This Week in Health Care Reform - April 1st, 2016
Stakeholders wait to see what changes lay in store for Medicare Advantage; an innovative pricing scheme for prescription drugs gains traction; a state-by-state look at the state of telehealth; and, a new analysis profiles the remaining uninsured population.
Week in Review
Medicare Advantage Decision: As has been covered here, the efforts to protect the popular Medicare Advantage program, which currently serves over 17 million American seniors and persons with disabilities, have become something of an annual ritual. Every year around this time, the Centers for Medicare & Medicaid Services (CMS) proposes changes to the program’s underlying funding structure. In recent years, those changes, in combination with the cuts exacted on Medicare Advantage by the Affordable Care Act, have served to degrade the comprehensive and coordinated care that has distinguished the program from traditional fee-for-service Medicare, leaving an already vulnerable beneficiary population exposed to disruption in the care they so desperately depend upon. In anticipation of CMS making its latest round of proposed cuts final, stakeholders across the health care spectrum have rallied to Medicare Advantage’s defense. Lawmakers, too, have demonstrated an unprecedented level of bipartisan support for the program, with more than 400 members of Congress having sent multiple letters to CMS urging the agency to protect beneficiaries from further cuts. Health Action Network members have also responded, with hundreds of letters of their own going out to these lawmakers and asking for their continued support. CMS is expected to announce its final decision regarding its latest proposed changes to Medicare Advantage on the other side of the weekend.
Indication-Specific Rx Pricing: With so much attention being paid to the issue of escalating prescription drug prices, it’s hardly surprising that the spotlight would eventually find its way to the question of what should these drugs cost? On the surface, a drug’s efficacy would seem to be one of the more important determinants of that medicine’s price, but in the world of pharmaceutical pricing, that’s not the case. For instance, if a drug is shown to be effective treating one form of cancer, but less so at treating a different form of cancer, it stands to reason that the price would be lower for that latter course of treatment. However, generally speaking, a one-size-fits-all approach to drug pricing has traditionally been the rule of thumb. But, now there’s a new drug pricing scheme that may upend the balance. Known as indication-specific pricing, this approach would set different prices for the same drug based on the extent to which that specific medicine is effective at treating multiple conditions, in essence, shifting the cost burden from one of paying per pill to one of paying per outcome. It’s important to note, though, that while the concept is slowly finding traction, there remain a number of obstacles in its path. But, experts agree that, given the price trajectory of prescription drugs, any attempt to establish the true worth of a given treatment would be welcome.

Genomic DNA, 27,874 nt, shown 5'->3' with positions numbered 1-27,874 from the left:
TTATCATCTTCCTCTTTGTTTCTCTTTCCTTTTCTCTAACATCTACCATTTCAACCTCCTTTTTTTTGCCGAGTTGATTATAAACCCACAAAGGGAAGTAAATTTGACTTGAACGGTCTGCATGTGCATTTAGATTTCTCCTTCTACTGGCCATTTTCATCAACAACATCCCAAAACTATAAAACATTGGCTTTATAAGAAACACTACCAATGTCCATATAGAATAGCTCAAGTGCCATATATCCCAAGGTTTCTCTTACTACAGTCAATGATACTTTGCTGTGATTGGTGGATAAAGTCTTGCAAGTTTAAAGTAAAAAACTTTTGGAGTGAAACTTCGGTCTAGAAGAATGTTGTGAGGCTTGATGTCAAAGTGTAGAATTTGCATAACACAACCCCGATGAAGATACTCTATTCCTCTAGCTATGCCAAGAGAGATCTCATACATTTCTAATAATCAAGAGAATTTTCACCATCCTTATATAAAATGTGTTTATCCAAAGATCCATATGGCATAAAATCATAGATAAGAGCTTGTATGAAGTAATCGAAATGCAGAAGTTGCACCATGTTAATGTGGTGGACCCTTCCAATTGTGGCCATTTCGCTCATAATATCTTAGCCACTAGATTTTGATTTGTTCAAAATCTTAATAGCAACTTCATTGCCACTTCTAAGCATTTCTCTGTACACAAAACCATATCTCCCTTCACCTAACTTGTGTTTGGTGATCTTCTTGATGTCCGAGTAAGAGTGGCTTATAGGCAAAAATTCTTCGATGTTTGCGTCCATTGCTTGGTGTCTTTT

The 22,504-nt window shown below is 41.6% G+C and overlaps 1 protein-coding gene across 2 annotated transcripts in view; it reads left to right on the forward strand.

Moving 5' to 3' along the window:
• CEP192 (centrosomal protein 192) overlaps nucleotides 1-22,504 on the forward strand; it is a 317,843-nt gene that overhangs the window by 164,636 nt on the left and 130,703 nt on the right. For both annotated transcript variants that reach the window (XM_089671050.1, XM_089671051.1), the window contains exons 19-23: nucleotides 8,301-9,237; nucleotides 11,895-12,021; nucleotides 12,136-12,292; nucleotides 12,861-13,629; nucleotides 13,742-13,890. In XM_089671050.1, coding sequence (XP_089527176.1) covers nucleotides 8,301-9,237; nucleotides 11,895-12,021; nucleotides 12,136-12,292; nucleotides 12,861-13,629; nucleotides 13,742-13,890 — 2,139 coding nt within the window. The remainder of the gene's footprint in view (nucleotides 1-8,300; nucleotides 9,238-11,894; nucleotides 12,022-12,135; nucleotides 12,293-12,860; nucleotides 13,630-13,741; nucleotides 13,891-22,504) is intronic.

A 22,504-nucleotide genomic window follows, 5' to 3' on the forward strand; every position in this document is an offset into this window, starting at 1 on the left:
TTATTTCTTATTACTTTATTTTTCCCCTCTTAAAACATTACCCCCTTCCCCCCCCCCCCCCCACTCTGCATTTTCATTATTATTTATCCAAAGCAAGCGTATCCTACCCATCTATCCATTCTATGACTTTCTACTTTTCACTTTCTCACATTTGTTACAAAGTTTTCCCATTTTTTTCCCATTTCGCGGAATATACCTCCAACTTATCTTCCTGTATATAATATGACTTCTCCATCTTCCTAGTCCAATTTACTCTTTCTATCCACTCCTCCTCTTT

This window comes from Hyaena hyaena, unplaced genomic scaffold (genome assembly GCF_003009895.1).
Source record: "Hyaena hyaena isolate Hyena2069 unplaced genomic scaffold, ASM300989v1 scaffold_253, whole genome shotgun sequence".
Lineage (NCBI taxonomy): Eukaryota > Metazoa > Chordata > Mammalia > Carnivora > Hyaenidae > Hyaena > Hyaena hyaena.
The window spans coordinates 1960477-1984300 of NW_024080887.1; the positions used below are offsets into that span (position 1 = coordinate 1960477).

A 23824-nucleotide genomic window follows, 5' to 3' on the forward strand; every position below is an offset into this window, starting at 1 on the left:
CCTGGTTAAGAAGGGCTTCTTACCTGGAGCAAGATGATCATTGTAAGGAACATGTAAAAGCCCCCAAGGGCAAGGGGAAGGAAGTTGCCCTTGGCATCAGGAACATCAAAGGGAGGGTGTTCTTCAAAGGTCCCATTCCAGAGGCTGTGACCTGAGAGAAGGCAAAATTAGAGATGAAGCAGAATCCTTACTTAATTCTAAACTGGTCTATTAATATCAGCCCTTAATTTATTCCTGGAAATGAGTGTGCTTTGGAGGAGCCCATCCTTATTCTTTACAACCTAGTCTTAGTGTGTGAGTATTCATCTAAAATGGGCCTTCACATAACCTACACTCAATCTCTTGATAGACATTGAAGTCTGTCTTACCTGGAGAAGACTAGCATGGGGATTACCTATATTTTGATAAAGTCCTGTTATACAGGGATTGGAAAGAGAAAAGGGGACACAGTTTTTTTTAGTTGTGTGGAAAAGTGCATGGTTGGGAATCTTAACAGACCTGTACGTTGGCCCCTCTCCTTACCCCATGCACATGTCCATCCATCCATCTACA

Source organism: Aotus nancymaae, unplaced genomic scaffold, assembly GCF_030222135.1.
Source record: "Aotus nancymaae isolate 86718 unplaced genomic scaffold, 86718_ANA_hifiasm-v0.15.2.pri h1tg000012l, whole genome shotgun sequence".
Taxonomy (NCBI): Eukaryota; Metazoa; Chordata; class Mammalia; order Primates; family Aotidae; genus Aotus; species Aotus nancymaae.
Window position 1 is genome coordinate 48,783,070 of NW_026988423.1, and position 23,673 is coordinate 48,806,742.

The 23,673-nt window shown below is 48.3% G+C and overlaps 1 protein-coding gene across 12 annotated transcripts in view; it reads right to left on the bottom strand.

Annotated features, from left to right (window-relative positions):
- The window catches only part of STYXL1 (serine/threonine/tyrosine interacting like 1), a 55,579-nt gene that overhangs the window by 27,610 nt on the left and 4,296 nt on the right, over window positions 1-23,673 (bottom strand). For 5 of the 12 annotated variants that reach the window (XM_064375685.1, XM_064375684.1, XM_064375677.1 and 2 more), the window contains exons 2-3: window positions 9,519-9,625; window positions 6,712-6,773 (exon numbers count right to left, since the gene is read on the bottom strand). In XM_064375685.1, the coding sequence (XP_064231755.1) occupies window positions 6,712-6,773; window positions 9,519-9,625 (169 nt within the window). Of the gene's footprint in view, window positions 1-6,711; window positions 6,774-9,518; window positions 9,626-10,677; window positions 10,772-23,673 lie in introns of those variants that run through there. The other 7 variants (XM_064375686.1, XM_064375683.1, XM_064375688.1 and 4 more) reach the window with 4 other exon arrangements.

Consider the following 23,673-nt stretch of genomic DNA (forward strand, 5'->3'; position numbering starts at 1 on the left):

State of Telehealth: Earlier this month, Indiana became the latest state to ease the rules governing the expanded use of telehealth services, passing legislation that would allow the limited use of prescriptions by doctors who haven’t seen a patient in person. With technology expanding at an exponential pace, regulators find themselves with the difficult task of ensuring that the expanded use of these advances in the delivery of health care services reconciles with the overarching need to protect patients. Unsurprisingly, with each state having its own established rules and governance, telehealth continues to find varying levels of adoption across the country.
Uninsured Population: Last week, enrollment projections for the Affordable Care Act were lowered by the Congressional Budget Office (CBO). According to CBO, about 12 million Americans are expected to have coverage through the health care law by the end of this year, down about 1 million from its latest prediction, just three months prior. As provisions of the law continue to come online, the health care industry has been able to gain greater insight into this expanding patient population. And, with 33 million individuals remaining without coverage, a new analysis explores the characteristics of the uninsured.
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